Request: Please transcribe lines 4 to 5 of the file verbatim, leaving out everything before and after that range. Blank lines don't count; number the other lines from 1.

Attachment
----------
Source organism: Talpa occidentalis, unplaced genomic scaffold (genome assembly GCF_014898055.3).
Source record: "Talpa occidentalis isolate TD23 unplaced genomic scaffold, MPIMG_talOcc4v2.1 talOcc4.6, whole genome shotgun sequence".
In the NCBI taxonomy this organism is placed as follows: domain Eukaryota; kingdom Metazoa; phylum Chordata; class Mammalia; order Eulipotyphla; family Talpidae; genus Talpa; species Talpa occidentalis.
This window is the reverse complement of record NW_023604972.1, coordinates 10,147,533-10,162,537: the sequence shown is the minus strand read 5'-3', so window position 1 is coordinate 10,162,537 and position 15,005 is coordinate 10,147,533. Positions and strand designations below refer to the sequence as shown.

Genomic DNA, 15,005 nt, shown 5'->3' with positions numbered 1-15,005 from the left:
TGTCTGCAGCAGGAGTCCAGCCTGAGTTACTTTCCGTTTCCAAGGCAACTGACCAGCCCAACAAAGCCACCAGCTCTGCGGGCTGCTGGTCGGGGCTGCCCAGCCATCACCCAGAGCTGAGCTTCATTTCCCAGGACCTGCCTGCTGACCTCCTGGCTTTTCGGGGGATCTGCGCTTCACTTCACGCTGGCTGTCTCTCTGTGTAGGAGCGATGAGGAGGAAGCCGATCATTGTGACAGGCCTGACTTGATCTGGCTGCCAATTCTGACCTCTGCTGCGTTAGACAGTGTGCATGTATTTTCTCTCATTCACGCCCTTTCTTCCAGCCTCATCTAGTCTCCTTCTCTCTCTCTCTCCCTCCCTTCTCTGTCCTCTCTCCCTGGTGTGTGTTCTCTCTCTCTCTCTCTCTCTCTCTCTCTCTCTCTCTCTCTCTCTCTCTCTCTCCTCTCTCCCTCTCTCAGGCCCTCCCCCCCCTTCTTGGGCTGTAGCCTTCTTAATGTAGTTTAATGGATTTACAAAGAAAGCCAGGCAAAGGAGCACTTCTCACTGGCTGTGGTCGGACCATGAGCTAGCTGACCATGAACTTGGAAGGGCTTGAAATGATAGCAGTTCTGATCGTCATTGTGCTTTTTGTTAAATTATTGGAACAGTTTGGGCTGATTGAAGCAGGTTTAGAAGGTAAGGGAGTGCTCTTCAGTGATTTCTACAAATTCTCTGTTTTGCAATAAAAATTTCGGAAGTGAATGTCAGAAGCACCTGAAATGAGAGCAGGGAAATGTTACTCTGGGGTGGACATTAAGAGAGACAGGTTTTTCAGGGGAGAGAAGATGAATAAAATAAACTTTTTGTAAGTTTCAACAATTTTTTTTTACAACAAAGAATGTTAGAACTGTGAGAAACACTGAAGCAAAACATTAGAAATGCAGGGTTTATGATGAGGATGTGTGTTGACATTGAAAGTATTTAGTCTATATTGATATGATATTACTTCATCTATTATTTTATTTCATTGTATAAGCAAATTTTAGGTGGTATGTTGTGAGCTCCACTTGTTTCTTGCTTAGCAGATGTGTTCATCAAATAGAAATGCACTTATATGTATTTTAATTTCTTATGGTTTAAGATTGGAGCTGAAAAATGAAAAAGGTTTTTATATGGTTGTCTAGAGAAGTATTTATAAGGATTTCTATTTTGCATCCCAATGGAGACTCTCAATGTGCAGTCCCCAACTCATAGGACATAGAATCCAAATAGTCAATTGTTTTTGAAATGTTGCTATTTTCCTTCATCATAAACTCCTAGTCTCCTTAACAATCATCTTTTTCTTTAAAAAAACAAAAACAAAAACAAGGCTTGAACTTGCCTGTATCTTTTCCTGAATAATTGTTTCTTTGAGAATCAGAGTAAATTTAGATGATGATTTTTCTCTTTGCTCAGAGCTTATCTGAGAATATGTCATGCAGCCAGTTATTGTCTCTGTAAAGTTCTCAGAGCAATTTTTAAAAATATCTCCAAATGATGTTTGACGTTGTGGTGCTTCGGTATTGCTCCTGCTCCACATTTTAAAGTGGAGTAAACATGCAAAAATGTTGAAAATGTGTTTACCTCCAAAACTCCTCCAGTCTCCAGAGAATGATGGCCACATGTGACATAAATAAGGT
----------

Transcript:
This window is the reverse complement of record NW_023604972.1, coordinates 10,147,533-10,162,537: the sequence shown is the minus strand read 5'-3', so window position 1 is coordinate 10,162,537 and position 15,005 is coordinate 10,147,533. Positions and strand designations below refer to the sequence as shown.

Genomic DNA, 15,005 nt, shown 5'->3' with positions numbered 1-15,005 from the left: